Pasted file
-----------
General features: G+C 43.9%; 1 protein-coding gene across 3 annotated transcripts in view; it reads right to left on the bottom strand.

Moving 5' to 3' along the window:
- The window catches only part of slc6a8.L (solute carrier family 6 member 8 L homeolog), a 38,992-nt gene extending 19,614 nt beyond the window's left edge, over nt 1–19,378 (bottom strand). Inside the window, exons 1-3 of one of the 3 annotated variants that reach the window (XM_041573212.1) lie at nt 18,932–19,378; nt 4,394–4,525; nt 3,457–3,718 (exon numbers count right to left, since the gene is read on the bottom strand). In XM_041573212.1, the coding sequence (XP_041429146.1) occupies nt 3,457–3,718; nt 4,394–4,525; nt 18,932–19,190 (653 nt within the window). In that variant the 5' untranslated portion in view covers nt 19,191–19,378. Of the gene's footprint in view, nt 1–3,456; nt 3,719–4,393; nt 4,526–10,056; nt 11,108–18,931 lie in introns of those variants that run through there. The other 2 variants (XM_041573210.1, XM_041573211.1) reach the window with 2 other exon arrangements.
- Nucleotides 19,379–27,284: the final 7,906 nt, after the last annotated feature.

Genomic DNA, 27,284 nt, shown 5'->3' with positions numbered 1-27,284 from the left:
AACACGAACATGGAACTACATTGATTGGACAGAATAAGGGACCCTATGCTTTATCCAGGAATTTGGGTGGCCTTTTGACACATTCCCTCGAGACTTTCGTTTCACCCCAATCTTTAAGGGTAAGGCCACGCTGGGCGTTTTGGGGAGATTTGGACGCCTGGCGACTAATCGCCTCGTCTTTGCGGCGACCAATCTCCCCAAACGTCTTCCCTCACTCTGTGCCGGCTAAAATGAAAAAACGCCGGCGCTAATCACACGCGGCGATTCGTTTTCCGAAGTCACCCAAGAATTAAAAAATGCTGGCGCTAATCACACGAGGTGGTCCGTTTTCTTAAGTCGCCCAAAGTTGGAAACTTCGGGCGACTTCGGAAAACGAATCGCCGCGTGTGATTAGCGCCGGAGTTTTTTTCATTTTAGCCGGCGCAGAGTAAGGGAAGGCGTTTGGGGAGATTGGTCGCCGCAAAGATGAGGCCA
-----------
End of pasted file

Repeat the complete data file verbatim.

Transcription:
General features: G+C 43.9%; 1 protein-coding gene across 3 annotated transcripts in view; it reads right to left on the bottom strand.

Moving 5' to 3' along the window:
- The window catches only part of slc6a8.L (solute carrier family 6 member 8 L homeolog), a 38,992-nt gene extending 19,614 nt beyond the window's left edge, over nt 1–19,378 (bottom strand). Inside the window, exons 1-3 of one of the 3 annotated variants that reach the window (XM_041573212.1) lie at nt 18,932–19,378; nt 4,394–4,525; nt 3,457–3,718 (exon numbers count right to left, since the gene is read on the bottom strand). In XM_041573212.1, the coding sequence (XP_041429146.1) occupies nt 3,457–3,718; nt 4,394–4,525; nt 18,932–19,190 (653 nt within the window). In that variant the 5' untranslated portion in view covers nt 19,191–19,378. Of the gene's footprint in view, nt 1–3,456; nt 3,719–4,393; nt 4,526–10,056; nt 11,108–18,931 lie in introns of those variants that run through there. The other 2 variants (XM_041573210.1, XM_041573211.1) reach the window with 2 other exon arrangements.
- Nucleotides 19,379–27,284: the final 7,906 nt, after the last annotated feature.

Genomic DNA, 27,284 nt, shown 5'->3' with positions numbered 1-27,284 from the left:
AACACGAACATGGAACTACATTGATTGGACAGAATAAGGGACCCTATGCTTTATCCAGGAATTTGGGTGGCCTTTTGACACATTCCCTCGAGACTTTCGTTTCACCCCAATCTTTAAGGGTAAGGCCACGCTGGGCGTTTTGGGGAGATTTGGACGCCTGGCGACTAATCGCCTCGTCTTTGCGGCGACCAATCTCCCCAAACGTCTTCCCTCACTCTGTGCCGGCTAAAATGAAAAAACGCCGGCGCTAATCACACGCGGCGATTCGTTTTCCGAAGTCACCCAAGAATTAAAAAATGCTGGCGCTAATCACACGAGGTGGTCCGTTTTCTTAAGTCGCCCAAAGTTGGAAACTTCGGGCGACTTCGGAAAACGAATCGCCGCGTGTGATTAGCGCCGGAGTTTTTTTCATTTTAGCCGGCGCAGAGTAAGGGAAGGCGTTTGGGGAGATTGGTCGCCGCAAAGATGAGGCCA